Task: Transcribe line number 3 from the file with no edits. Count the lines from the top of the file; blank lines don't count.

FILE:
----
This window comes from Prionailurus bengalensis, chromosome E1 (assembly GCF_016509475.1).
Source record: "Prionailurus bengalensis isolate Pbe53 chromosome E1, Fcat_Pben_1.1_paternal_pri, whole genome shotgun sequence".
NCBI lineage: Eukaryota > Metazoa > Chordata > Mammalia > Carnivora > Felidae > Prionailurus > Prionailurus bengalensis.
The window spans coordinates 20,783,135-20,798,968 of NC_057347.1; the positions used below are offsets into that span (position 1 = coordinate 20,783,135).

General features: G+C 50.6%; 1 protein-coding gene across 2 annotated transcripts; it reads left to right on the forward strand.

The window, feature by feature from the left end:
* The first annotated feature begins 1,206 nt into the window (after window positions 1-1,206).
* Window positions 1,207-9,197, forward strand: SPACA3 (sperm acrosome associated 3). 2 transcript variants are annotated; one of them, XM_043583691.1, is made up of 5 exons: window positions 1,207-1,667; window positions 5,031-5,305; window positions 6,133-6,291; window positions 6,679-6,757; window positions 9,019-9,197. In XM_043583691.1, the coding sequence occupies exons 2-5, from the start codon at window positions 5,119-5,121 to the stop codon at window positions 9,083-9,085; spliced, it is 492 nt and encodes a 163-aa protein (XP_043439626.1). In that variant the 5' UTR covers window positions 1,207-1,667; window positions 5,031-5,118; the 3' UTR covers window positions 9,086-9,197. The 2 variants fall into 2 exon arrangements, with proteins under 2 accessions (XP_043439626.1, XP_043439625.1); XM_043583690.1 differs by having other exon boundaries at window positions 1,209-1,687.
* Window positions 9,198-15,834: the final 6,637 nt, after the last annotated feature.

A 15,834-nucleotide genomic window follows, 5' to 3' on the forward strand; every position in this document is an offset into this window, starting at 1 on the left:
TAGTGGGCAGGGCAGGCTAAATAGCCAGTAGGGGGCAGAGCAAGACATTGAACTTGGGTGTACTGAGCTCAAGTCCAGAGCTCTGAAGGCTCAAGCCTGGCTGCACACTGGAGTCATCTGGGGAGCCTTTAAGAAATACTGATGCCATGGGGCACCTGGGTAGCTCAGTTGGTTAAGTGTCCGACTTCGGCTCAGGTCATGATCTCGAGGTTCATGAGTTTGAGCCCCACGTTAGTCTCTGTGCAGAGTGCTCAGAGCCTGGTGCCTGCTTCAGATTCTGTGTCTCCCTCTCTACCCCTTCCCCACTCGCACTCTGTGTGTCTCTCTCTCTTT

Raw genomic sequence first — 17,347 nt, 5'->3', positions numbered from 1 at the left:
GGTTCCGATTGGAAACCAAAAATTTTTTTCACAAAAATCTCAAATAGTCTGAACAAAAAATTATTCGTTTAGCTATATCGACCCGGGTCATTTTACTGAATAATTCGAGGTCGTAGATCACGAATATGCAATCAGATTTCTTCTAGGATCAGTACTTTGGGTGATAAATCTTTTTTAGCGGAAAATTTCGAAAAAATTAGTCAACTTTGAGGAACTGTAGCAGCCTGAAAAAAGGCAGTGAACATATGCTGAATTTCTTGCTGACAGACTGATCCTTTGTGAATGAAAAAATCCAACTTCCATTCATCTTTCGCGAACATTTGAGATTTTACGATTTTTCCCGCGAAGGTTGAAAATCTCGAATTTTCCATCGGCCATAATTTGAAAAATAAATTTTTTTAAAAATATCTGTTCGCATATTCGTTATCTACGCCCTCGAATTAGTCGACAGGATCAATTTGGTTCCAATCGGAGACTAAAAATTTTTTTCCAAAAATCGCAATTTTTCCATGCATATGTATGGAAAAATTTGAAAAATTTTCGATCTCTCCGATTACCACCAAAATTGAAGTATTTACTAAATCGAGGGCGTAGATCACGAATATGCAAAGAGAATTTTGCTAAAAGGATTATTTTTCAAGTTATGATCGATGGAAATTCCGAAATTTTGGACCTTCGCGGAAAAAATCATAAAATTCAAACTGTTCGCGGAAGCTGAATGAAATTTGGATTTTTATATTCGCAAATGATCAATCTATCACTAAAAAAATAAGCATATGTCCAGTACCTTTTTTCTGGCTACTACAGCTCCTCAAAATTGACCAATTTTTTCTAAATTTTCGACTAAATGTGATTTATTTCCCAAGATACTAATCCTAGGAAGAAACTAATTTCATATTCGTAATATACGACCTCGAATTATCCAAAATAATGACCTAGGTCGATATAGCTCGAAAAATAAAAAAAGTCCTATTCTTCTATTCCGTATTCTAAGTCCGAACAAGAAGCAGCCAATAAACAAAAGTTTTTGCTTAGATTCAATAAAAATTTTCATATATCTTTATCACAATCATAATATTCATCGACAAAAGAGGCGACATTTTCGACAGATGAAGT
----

NCBI lineage: Eukaryota > Metazoa > Chordata > Mammalia > Carnivora > Felidae > Prionailurus > Prionailurus bengalensis.